2022 Winter Olympics

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    Matt Slocum/Associated Press

    For the first time since 2014, the NHL is sending players to the Winter Olympics. They'll be part of the men's ice hockey tournament at the 2022 Beijing Games. The Olympic break in the league's regular-season schedule is slated for Feb. 3-22.

    The Olympic break is still months away, but already the nations participating in the tournament have named the first three players to their respective rosters. Canada's are Sidney Crosby, Connor McDavid and Alex Pietrangelo. Auston Matthews, Patrick Kane and Seth Jones are part of the United States contingent. The Russian Olympic Committee includes Alex Ovechkin, Andrei Vasilevskiy and Nikita Kucherov.

    Each country must submit its full list of 55 potential candidates by Oct. 15, with the final selections expected to be made in January. Which players will round out those rosters will be the subject of growing fan and pundit speculation in the coming weeks.

Rise of the Kraken

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    The Seattle Kraken made their official debut against the Vegas Golden Knights on Oct. 12, taking the mantle from the latter as the NHL's newest franchise. How they'll fare during their inaugural campaign will be among this season's notable plotlines.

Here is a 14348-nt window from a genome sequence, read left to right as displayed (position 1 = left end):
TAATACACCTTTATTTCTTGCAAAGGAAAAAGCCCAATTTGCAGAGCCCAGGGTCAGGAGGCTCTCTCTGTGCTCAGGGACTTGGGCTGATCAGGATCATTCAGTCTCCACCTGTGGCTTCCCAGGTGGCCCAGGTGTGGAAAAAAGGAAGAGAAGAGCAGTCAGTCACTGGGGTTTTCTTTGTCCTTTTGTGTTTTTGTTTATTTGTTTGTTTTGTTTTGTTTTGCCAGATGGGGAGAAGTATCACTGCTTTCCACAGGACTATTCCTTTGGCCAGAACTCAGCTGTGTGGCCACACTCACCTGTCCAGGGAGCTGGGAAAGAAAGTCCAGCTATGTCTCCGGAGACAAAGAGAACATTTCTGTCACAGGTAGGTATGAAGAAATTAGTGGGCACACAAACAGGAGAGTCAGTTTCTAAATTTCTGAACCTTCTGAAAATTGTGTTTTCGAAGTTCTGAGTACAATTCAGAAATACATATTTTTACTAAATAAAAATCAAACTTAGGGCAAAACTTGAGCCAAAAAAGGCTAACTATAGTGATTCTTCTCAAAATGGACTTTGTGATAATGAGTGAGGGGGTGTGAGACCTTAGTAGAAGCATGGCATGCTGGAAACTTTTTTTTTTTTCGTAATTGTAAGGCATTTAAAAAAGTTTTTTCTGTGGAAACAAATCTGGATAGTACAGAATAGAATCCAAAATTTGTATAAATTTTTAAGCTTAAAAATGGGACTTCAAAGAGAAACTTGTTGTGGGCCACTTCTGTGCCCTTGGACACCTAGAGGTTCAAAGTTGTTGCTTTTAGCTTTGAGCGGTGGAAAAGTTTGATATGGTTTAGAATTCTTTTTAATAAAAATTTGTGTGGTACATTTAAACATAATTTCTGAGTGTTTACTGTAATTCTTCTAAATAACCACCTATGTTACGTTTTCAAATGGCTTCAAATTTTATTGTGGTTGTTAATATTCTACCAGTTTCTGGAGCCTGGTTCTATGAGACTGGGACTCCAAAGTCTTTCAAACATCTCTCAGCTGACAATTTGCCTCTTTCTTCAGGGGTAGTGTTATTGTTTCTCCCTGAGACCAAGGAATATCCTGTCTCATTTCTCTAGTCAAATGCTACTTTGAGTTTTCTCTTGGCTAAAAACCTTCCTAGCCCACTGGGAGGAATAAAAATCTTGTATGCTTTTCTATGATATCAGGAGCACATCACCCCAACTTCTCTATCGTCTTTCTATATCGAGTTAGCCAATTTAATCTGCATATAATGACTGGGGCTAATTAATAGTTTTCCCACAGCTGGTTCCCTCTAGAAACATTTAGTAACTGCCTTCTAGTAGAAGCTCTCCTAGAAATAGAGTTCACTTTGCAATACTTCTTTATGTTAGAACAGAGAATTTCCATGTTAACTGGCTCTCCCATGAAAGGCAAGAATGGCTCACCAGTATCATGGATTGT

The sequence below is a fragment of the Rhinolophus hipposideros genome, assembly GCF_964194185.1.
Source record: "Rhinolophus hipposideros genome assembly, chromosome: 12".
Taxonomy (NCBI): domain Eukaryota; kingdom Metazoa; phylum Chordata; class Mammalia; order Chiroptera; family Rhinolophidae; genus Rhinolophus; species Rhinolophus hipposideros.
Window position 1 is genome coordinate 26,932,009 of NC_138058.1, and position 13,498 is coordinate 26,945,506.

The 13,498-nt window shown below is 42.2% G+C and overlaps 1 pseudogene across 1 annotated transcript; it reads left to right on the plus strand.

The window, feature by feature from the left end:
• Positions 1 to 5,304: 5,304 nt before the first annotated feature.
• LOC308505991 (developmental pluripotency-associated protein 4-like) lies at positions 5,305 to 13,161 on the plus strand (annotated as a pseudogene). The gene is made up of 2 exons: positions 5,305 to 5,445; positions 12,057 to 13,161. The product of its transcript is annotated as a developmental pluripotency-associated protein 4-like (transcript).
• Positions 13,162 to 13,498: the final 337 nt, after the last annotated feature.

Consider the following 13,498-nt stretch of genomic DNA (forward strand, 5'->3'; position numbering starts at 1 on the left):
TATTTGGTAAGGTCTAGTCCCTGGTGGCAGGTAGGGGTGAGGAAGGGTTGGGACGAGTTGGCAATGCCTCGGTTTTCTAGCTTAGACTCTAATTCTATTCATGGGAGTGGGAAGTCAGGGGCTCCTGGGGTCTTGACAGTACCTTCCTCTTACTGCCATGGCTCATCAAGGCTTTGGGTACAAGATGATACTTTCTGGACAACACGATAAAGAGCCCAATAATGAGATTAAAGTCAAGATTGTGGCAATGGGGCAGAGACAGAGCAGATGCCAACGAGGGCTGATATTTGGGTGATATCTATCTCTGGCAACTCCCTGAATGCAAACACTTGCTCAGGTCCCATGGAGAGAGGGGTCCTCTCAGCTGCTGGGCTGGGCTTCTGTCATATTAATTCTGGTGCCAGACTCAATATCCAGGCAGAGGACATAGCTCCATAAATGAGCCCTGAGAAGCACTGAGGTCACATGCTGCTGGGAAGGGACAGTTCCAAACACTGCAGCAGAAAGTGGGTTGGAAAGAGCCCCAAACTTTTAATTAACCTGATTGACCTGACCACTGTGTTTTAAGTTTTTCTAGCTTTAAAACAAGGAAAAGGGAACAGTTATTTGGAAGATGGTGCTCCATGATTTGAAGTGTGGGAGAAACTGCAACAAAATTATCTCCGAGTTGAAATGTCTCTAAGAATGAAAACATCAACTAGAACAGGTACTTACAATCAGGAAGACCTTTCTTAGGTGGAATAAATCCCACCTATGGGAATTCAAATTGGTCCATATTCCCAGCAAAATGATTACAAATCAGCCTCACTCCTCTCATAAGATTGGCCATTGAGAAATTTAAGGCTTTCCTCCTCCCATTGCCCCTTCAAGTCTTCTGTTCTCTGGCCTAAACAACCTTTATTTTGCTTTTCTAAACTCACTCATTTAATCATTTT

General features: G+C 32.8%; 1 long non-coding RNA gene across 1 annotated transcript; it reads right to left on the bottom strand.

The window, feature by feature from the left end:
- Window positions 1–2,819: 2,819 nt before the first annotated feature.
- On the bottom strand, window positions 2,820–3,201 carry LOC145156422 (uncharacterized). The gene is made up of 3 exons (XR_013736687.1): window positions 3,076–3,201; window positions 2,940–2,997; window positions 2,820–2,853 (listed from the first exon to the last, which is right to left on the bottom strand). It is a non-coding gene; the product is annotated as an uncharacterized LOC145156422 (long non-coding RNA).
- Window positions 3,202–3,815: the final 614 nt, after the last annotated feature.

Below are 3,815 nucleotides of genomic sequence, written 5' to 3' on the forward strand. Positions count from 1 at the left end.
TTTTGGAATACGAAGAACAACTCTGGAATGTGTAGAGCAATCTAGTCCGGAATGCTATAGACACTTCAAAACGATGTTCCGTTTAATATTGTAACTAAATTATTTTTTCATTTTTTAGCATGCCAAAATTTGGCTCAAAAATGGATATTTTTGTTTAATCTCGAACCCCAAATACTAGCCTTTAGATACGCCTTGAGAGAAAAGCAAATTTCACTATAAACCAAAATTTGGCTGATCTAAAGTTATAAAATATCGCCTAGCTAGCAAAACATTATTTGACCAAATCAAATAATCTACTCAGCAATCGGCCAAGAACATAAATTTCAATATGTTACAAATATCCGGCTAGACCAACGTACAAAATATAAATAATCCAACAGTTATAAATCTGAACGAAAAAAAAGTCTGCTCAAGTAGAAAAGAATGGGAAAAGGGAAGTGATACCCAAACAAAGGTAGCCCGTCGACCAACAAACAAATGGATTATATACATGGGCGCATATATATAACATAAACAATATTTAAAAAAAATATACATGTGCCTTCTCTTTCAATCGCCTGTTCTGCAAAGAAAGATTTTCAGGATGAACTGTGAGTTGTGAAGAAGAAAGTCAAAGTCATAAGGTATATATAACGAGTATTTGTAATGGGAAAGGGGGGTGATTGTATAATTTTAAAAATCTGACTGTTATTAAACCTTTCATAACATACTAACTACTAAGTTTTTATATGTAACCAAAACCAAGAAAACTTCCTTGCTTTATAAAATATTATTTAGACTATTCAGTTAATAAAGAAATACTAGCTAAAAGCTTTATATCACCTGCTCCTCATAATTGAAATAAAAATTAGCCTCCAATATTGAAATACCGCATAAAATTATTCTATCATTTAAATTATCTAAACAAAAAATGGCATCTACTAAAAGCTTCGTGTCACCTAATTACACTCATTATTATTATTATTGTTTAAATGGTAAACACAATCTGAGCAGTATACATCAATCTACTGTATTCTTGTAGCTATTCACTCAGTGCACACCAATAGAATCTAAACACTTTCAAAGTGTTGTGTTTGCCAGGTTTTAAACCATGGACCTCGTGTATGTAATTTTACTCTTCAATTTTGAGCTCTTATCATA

With a roster built mostly with players chosen during their expansion draft on July 21, the Kraken possess solid goaltending depth in Philipp Grubauer and Chris Driedger and a strong top-four defense of Mark Giordano, Vince Dunn, Adam Larsson and Jamie Oleksiak. They have some decent offensive forwards in Jaden Schwartz and Jordan Eberle but lack skilled depth at center and a game-breaking goal scorer.

    Hanging over the Kraken is the inevitable comparison to the Golden Knights' impressive first season, which was capped by their reaching the 2018 Stanley Cup Final. It's unlikely Seattle can replicate its expansion cousin's success. Whether the Kraken can put up a respectable effort over the course of 2021-22 will be worth watching, however.